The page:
Graham Hunter
Graham Hunter

Barcelona set Arsenal their greatest test

Thursday 3 February 2011, 11.58CET
Seeing FC Barcelona break a 50-year-old Liga record for consecutive wins may have sent a shiver down the spine of Arsenal FC fans and raised the question: how do you stop Barça?
Published: Thursday 3 February 2011, 11.58CET

Barcelona set Arsenal their greatest test

Seeing FC Barcelona break a 50-year-old Liga record for consecutive wins may have sent a shiver down the spine of Arsenal FC fans and raised the question: how do you stop Barça?

Seeing FC Barcelona reel off a Liga record 16 consecutive wins, not to mention noticing three Camp Nou players bestride the FIFA Ballon d'Or podium last month, may have sharpened the minds of Arsenal FC supporters on the question: "How can we get past Josep Guardiola's team?"

Undoubtedly, many followers of the north London side will also have fresh memories of the clubs' encounter in last season's UEFA Champions League quarter-finals. The Gunners were demolished 6-3, largely thanks to Lionel Messi's sublime four-goal performance in the second leg.

Yet in those two exceptional matches, in UEFA's Technical Report of the 2009/10 UEFA Champions League, and amid Barcelona's superlative displays this term, there are suggestions as to the key elements if Arsène Wenger is to end his record of never having defeated the Blaugrana in five attempts with Arsenal.

In the Liga and the UEFA Champions League this season, Guardiola's immensely attacking outfit have conceded just 14 times. Of those goals, eight have come when the ball is crossed into the box from corners, outright wing play or a free-kick. And of the eight, four have either been scored directly from a header or resulting from an opponent outjumping the Barça defence.

The technical report shows that of the 320 UEFA Champions League goals last term, most – 63 – resulted after crosses from the wing, and that 119 of them stemmed from crosses of various description, such as corners, free-kicks, diagonal balls into the area and wing play.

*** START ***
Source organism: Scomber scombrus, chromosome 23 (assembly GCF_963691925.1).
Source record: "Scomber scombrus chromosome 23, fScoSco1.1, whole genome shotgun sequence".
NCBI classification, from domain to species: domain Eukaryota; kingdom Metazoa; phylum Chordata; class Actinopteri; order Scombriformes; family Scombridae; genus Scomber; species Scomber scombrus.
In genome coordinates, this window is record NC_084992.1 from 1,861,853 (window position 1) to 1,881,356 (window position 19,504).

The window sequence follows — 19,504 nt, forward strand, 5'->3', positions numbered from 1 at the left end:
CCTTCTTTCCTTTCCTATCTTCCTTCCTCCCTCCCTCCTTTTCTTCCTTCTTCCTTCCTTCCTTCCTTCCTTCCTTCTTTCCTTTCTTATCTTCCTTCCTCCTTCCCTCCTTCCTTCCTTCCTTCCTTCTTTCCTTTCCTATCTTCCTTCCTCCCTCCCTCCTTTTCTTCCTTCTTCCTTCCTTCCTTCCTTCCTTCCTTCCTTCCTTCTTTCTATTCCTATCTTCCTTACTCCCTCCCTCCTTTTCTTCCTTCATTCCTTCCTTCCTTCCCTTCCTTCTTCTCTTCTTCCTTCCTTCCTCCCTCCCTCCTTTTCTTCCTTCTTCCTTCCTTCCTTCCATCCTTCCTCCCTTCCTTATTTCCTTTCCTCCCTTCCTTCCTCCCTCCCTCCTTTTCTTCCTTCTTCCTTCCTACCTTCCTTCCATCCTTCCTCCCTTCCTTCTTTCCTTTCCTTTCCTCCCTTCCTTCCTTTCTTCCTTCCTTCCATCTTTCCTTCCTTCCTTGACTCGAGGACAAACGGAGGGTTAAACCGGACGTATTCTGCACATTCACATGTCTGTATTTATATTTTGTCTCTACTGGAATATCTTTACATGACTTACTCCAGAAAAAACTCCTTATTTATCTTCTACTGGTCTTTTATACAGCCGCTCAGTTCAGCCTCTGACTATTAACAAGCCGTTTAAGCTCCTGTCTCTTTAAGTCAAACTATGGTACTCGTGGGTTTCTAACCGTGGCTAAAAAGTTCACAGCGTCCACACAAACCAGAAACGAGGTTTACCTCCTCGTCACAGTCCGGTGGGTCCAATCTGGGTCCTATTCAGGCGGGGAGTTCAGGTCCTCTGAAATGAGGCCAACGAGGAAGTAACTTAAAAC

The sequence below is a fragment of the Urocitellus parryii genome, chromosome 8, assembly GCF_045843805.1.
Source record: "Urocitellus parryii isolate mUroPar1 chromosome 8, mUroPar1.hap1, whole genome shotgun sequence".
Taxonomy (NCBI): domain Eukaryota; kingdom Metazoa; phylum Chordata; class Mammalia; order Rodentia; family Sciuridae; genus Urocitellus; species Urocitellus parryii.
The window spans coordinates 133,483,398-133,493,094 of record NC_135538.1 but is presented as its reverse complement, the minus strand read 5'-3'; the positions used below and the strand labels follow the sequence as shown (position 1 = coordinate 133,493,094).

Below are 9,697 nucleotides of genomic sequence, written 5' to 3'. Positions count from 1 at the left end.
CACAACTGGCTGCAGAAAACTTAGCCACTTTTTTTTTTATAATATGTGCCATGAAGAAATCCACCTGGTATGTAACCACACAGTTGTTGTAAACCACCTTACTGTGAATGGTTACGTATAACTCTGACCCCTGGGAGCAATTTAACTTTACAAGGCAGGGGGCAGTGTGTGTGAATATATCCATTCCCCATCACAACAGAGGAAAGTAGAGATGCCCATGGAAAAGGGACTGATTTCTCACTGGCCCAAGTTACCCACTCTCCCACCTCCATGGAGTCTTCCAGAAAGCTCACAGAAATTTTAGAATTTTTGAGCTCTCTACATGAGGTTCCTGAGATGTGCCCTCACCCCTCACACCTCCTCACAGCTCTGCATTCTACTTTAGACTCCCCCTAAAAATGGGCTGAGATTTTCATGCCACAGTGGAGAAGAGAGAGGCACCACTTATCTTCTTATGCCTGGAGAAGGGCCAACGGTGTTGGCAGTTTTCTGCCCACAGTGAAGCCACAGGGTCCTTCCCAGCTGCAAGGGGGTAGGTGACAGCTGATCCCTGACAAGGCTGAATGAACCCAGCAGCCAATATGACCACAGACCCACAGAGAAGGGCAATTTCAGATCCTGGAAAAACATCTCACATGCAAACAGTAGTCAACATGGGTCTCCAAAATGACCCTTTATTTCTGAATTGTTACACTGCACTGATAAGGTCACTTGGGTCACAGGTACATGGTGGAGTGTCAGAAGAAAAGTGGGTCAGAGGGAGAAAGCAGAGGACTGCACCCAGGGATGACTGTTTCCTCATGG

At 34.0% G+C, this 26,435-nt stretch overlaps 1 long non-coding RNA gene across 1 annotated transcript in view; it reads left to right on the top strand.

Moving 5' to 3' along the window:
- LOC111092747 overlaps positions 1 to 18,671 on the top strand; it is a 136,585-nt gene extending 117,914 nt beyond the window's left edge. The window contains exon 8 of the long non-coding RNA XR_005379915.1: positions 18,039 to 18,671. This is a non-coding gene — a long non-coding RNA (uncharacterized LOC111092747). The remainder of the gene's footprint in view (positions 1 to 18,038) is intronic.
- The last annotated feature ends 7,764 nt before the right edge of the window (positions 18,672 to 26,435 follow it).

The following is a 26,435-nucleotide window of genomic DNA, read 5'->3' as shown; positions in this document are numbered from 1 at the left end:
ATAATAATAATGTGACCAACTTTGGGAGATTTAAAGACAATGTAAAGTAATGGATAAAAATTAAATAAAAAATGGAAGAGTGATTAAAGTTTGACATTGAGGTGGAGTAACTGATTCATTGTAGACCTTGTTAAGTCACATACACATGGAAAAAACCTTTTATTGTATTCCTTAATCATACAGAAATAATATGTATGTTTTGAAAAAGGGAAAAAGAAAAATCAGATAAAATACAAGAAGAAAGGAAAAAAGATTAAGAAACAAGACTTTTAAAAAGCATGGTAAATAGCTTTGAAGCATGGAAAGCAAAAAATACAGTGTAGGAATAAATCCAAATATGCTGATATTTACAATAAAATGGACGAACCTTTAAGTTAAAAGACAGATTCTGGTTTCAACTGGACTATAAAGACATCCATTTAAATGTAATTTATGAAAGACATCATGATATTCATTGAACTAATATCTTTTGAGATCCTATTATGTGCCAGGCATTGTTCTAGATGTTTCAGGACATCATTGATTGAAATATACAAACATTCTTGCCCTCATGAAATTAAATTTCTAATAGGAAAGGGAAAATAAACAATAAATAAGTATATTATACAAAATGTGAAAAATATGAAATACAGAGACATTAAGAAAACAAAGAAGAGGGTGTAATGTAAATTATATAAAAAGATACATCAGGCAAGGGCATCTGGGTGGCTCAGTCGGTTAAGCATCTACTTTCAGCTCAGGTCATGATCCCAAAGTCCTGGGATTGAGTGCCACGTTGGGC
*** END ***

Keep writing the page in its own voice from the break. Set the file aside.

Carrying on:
Guardiola often starts games with a 4-3-3 formation which transforms when Sergio Busquets drops back in front of Carles Puyol and Gerard Piqué into a 3-4-3 – leaving pockets of space behind the wing-backs. Seared in the coach's memory will be the rapid counterattacking wing play which brought two of Arsenal's goals, for Theo Walcott and Nicklas Bendtner, last time around.

And talking of Puyol, the FIFA World Cup winner has been absent for all three of Barcelona's defeats this campaign, against Sevilla FC in the Spanish Super Cup, Real Betis Balompié in the Copa del Rey and Hércules CF in the Liga. His knee problem is scheduled to keep him sidelined until the first match of the tie, taking place in London. Will he be ready?

Then there is the absolutely obvious. Can Arsenal stop Messi? Last season's top scorer in the competition – including those four second-leg strikes against the Gunners – has 27 goals in the Liga and Europe combined in 2010/11, plus 15 assists. FC Internazionale Milano managed to halt him in last season's semi-final; can Arsenal press, mark and harass the world's best player equally well?

Also worthy of special preparations are Pedro Rodríguez and Daniel Alves who have 17 goal assists between them this term. Barcelona cannot be allowed easy possession. Wenger himself said, after fighting back for a 2-2 home draw against Barça last April, that "the way we gave the ball away is beyond understanding". If few teams live with Guardiola's men, none do when they concede possession cheaply. Inter may have stopped them in their tracks, but can Arsenal do the same now?


Last updated: 11/03/11 13.28CET